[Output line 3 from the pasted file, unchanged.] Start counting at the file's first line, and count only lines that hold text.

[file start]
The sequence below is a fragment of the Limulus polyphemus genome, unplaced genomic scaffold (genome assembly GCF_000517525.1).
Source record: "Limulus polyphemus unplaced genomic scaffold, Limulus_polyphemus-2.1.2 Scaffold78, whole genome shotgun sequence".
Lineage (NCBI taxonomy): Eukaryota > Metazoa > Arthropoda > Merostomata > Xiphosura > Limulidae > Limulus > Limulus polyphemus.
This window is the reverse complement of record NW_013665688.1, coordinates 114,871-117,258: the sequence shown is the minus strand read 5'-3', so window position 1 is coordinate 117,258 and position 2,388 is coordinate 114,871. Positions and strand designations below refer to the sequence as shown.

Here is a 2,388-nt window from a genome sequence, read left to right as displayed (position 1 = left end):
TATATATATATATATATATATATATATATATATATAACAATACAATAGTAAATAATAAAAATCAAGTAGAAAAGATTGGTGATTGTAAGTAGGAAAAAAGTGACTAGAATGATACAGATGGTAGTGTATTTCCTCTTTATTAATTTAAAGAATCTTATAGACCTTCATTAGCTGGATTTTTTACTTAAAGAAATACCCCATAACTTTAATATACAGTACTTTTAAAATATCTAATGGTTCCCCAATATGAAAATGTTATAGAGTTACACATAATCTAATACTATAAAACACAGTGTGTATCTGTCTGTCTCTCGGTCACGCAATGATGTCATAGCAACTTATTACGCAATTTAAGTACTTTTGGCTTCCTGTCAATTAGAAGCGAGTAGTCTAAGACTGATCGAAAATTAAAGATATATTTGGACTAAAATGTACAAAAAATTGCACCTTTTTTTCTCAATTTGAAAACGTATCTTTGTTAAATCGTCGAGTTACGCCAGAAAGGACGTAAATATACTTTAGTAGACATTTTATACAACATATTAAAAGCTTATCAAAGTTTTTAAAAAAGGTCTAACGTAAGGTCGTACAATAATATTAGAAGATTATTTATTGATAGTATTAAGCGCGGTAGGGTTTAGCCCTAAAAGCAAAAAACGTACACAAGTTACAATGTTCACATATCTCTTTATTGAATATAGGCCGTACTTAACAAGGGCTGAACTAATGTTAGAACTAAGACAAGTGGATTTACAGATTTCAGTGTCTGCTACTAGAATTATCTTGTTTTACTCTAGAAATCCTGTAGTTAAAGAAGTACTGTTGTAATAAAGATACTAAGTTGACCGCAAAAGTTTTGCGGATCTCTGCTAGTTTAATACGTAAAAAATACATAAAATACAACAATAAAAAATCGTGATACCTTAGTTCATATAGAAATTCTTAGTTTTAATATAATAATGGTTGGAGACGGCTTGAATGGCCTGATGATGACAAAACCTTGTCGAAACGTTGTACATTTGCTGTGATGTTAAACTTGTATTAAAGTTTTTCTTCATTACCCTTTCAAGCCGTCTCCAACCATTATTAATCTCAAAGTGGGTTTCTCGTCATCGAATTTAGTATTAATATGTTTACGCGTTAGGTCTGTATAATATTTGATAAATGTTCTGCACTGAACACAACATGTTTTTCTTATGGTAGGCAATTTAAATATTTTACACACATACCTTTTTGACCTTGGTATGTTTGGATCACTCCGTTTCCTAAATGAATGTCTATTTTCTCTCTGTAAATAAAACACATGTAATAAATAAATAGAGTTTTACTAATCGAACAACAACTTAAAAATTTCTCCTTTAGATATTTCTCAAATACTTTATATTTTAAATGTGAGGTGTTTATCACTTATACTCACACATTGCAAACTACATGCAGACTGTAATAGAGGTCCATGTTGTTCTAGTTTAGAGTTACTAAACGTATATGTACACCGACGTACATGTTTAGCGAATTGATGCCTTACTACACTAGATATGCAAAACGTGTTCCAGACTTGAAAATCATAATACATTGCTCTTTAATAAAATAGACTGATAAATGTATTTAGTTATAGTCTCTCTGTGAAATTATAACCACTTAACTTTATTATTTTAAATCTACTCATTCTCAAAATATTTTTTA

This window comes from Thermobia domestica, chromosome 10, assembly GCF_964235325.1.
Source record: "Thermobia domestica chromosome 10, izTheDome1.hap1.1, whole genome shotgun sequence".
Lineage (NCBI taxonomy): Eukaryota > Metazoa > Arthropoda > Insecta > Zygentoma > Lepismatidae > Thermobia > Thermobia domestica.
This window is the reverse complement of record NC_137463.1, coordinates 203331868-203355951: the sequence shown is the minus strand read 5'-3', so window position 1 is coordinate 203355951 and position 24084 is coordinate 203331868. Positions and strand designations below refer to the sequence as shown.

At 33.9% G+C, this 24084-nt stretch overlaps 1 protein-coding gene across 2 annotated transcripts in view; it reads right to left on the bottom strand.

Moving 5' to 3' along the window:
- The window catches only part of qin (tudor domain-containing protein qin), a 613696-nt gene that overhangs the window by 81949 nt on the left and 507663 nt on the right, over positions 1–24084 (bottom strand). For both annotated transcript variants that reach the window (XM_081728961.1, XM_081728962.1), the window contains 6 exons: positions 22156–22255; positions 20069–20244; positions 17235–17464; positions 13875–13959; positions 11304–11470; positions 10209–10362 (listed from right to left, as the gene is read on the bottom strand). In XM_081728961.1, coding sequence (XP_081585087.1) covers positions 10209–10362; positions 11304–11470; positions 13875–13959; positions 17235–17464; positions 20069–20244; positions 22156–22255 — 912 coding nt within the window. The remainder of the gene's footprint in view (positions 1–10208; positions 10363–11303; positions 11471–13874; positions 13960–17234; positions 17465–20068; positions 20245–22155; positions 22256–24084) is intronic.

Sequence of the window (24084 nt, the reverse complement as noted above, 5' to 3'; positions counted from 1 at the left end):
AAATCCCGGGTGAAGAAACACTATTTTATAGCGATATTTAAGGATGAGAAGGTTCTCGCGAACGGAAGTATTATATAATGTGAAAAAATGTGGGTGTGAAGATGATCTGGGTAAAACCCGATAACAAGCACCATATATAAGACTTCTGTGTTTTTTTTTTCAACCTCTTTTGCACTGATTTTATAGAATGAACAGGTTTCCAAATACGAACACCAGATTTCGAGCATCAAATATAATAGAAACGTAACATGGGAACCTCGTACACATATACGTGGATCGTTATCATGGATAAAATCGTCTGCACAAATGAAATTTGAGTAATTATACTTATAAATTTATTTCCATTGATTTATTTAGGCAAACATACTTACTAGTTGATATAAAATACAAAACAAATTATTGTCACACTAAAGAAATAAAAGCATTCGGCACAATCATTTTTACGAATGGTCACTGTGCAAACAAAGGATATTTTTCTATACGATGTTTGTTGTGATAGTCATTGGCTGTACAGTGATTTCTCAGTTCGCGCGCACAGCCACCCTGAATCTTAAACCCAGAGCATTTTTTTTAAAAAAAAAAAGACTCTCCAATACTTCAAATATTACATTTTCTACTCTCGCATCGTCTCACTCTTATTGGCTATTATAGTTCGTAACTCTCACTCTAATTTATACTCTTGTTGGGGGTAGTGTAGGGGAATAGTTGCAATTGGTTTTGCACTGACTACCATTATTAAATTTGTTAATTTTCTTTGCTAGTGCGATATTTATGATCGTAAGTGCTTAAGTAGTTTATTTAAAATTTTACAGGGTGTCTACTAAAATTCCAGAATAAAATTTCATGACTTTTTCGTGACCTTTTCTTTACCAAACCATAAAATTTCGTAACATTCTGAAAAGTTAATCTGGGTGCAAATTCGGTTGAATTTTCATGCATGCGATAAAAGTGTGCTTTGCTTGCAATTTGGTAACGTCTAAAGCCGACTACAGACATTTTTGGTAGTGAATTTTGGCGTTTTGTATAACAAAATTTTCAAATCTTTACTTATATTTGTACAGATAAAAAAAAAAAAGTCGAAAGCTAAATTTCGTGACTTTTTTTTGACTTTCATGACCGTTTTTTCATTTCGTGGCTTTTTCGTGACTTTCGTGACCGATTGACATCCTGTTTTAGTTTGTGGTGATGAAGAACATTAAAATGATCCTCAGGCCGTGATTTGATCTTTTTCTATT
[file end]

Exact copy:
Lineage (NCBI taxonomy): Eukaryota > Metazoa > Arthropoda > Merostomata > Xiphosura > Limulidae > Limulus > Limulus polyphemus.